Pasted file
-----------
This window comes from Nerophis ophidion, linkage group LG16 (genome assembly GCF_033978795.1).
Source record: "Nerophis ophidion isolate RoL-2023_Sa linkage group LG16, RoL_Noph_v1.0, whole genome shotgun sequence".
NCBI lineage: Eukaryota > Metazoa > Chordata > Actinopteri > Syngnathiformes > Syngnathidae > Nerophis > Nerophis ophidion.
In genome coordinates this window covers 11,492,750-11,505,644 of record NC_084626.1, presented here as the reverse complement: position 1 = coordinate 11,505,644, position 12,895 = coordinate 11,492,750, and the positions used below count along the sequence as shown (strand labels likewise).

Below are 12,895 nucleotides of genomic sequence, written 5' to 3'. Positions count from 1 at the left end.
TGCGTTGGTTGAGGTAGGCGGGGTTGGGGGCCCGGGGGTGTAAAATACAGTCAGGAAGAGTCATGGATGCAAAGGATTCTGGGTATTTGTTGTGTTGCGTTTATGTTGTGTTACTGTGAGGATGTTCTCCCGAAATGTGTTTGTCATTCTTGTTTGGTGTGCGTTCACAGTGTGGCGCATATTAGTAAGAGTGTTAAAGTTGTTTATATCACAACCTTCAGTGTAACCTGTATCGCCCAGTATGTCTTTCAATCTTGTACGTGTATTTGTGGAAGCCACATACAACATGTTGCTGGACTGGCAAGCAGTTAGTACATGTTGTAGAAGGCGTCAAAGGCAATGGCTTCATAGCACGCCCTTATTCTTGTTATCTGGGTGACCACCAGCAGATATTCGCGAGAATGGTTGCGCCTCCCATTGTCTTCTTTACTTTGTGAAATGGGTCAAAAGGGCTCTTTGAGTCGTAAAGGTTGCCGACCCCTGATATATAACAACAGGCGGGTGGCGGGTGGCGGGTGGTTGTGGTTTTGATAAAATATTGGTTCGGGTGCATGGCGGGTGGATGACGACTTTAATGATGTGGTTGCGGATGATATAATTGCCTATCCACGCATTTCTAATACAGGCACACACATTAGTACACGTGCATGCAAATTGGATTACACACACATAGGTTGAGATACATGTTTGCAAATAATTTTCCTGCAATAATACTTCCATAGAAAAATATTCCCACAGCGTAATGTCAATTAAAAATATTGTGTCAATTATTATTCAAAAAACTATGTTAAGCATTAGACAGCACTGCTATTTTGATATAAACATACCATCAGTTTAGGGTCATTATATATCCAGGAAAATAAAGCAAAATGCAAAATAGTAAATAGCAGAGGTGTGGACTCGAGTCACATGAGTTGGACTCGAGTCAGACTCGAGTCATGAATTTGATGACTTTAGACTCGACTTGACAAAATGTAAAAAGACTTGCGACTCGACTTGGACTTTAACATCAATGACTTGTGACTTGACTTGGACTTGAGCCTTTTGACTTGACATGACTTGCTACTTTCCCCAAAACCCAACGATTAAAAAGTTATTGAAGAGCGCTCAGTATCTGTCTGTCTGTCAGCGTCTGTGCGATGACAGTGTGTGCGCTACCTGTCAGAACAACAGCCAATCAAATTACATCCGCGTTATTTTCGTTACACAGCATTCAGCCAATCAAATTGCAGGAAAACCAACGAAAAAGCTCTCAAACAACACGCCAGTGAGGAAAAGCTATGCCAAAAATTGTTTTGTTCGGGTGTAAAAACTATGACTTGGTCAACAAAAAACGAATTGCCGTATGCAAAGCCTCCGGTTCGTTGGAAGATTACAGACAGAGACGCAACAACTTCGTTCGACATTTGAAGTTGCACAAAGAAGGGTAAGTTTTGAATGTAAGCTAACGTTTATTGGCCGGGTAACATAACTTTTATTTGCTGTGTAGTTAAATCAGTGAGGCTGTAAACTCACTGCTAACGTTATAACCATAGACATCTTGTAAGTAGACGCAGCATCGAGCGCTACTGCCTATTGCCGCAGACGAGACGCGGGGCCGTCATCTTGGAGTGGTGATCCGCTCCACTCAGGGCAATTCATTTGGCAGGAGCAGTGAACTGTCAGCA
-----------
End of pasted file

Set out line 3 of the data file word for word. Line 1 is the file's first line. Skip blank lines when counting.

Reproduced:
NCBI lineage: Eukaryota > Metazoa > Chordata > Actinopteri > Syngnathiformes > Syngnathidae > Nerophis > Nerophis ophidion.